Cambodia's must try dishes
The flavours of Khmer cuisine are bold, rich, and surprisingly different from the well-known dishes of its neighbours. The food is heartier than typically delicate Vietnamese cuisine, and not nearly as sweet and spicy as Thai food, but Chinese and Indian influences are also evident in the curries and stir-fries. Below are eight dishes that you'll likely see if you travel to Cambodia—be sure to try each of them at least once.
This dish is most popular in northwest Cambodia. The mild white fish is cooked in a coconut milk base, flavoured with fresh turmeric paste, lemongrass, and fingerroot, then steamed in a bowl made of banana leaves. On menus in tourist areas, you may find that chicken is used instead of fish, but fish is the most authentic way to go.
Kampot Pepper Crab
The southern province of Kampot, right on the coastline, is well known for two things: fresh seafood and peppercorn farms. These two ingredients unite in this amazing rustic dish of fresh crab stir-fried with plentiful green peppercorns that are uniquely still attached to the stem. The pepper imbues the sweet crab meat with a lingering floral flavour, but be sure to eat a few of the peppercorns whole for a spicy kick.
This stir-fried beef dish is prepared with oyster sauce, soy sauce and is served throughout the country. Traditionally paired with rice to absorb the sweet brown sauce, it’s also becoming common to see loc lac served with french fries or a fried egg on top.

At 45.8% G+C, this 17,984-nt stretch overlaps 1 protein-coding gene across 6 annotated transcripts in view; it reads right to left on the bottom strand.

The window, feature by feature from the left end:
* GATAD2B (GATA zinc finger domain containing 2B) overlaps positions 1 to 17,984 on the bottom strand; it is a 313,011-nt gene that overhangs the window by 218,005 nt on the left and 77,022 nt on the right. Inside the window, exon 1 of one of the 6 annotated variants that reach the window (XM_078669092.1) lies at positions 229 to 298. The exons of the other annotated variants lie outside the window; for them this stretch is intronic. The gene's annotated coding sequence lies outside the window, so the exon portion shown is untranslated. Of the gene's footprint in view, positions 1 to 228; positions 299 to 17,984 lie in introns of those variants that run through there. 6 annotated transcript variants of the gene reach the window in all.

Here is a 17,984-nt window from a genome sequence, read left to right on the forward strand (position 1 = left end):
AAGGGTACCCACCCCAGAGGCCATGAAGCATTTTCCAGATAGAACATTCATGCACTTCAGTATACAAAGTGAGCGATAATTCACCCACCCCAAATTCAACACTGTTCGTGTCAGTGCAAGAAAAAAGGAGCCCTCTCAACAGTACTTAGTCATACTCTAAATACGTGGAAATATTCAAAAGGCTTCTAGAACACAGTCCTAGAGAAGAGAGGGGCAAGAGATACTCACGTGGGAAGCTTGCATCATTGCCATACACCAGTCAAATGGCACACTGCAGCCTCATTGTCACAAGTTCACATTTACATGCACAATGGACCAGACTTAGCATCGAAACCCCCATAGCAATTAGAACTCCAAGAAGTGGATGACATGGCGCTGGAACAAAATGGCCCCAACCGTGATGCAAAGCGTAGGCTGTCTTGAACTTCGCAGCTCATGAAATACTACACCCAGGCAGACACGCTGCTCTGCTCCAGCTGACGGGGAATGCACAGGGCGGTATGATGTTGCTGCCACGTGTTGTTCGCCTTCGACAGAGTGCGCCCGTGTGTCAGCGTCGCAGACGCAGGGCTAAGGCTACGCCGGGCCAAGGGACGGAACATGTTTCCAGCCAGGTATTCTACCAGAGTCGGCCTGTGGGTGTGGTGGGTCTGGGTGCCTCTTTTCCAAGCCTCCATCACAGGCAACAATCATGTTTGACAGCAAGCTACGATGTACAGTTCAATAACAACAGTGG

Beef Saraman Curry
Made with spices including coriander and cardamom, this braised beef dish reflects Indian influences and is beloved throughout Cambodia. In fact, it’s typically served at big celebrations, particularly weddings. The key ingredients, besides the meltingly tender beef, are coconut milk and whole peanuts.
The Cambodian staple of prahok, or fish paste, is certainly an acquired taste, yet it gives this complex pork-and-coconut-milk curry a uniquely salty and savoury flavour. Usually served with fresh vegetables (green mango, eggplant, and cucumber) for dipping, the addition of tamarind sauce adds a bit of sweetness and some acid to balance it out.
Khmer Red Curry
Often compared to Thai red curries, this version is slightly different, being enriched with star anise, cardamom, nutmeg, peppercorns, and coriander. These coconut-milk-based curries are typically redder than those found on the western side of the border, and are cooked with chicken or vegetables, such as eggplant, potatoes, and green beans.
This dish is usually served from street carts to a motorbike or tuk-tuk driver craving a late night snack. The spicy stir-fried noodles are cut short in length to match the texture of the bean sprouts and cooked with greens, green onions, and a scrambled or fried egg. Finally, all of the ingredients are tossed with a generous portion of chilli and soy sauce before being plated.